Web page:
• Tue
  • Sep 23, 2014
  • Updated: 7:30am

China must switch to growing GM food before it's too late: scientist

Agricultural expert warns of crisis if country does not start growing modified crops and continues to rely on foreign imports

PUBLISHED : Sunday, 06 October, 2013, 12:00am
UPDATED : Sunday, 06 October, 2013, 4:36am

A leading agricultural scientist's unusually frank endorsement of growing genetically modified food has reignited a debate over whether the country should reconsider its long-time distaste for the controversial food source.

Professor Wu Kongming, a member of the influential Chinese Academy of Engineering, said the country risked increasing grain shortages and a dangerous dependence on foreign food imports if it continued to shun GM food.

"The conflict between food demand and supply in our country does not allow us to put aside the development of GM technology any longer," Wu, who is also vice-president of the Chinese Academy of Agricultural Sciences, told China National Radio.

"China's situation has determined that we cannot follow the countries with very rich land resources to use traditional methods to satisfy our demand," he said.

"Our way out is to use modern technology to support the development of our agriculture."

China imports about 80 million tonnes of grains, such as soya beans, rice and wheat, each year, some of it genetically modified. To produce that amount of food domestically, the country would need 53 million more hectares of farmland, 44 per cent more than there was now, Wu said.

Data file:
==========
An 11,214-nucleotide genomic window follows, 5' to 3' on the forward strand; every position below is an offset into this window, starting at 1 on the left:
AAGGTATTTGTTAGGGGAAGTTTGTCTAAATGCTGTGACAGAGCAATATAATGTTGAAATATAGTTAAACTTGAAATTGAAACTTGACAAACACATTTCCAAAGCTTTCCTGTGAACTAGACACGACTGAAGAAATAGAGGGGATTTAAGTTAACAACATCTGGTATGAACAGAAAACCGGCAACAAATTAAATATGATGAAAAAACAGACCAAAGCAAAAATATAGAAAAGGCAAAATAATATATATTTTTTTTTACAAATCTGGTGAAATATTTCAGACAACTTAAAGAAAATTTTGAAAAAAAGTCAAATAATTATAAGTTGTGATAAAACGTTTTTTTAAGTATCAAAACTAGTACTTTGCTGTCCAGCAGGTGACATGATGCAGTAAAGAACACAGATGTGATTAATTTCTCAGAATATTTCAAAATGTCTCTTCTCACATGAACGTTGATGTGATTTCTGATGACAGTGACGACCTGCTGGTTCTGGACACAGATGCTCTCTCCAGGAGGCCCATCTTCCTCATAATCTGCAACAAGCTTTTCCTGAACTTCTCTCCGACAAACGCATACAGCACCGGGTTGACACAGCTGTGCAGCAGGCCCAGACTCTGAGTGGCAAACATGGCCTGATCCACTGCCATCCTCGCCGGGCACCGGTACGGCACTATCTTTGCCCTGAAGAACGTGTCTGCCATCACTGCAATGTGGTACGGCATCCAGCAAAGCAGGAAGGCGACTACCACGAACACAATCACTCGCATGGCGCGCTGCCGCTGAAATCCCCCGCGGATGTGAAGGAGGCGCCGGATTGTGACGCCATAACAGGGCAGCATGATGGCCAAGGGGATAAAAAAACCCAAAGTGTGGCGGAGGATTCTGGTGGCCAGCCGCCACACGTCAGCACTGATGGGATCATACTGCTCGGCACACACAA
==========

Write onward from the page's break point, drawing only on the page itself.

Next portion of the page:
The imports had not only reduced food security but also strained global food supply, he said, adding that the country was running out of time to switch to GM food production.

Genetic modification, which is banned for staple grains such as rice and wheat on the mainland, could help crops better weather droughts, pests and diseases, as well as help farmers achieve higher yields, Wu said.

"As the imbalance gets worse, we may have to give up cotton and oil production to ensure a stable grain supply," he said. "To China, that is a dangerous signal."

Wu's remarks make him one of the few agricultural scientists to speak up for GM food on the mainland, where opposition to the products is deep-rooted and widespread.

Many mainlanders share the concerns of people elsewhere that using GM crops could cause unforeseen damage to the environment, such as introducing engineered genes into the wild.

Others fear eating such food could endanger health, although the World Health Organisation describes the risk of allergic reactions or transfers of antibiotic resistance as low.

Some hardline communists also argue that GM crops - often produced by large Western multinational companies - could provide a back door for an attack on the country's food supply.

A GM-rice researcher with the Chinese Academy of Sciences' Institute of Genetics and Developmental Biology said most of the mainland's scientific community agreed with Wu, but few dared to speak up.

"If I openly defended the technology, my mobile phone would probably ring from dawn to dusk tomorrow with hate calls. That has happened to a colleague of mine," said the researcher, who declined to be named.

"In this country, public fear over GM food is bigger than the fear of atomic bombs."

Online, Wu's remarks drew mostly negative comments.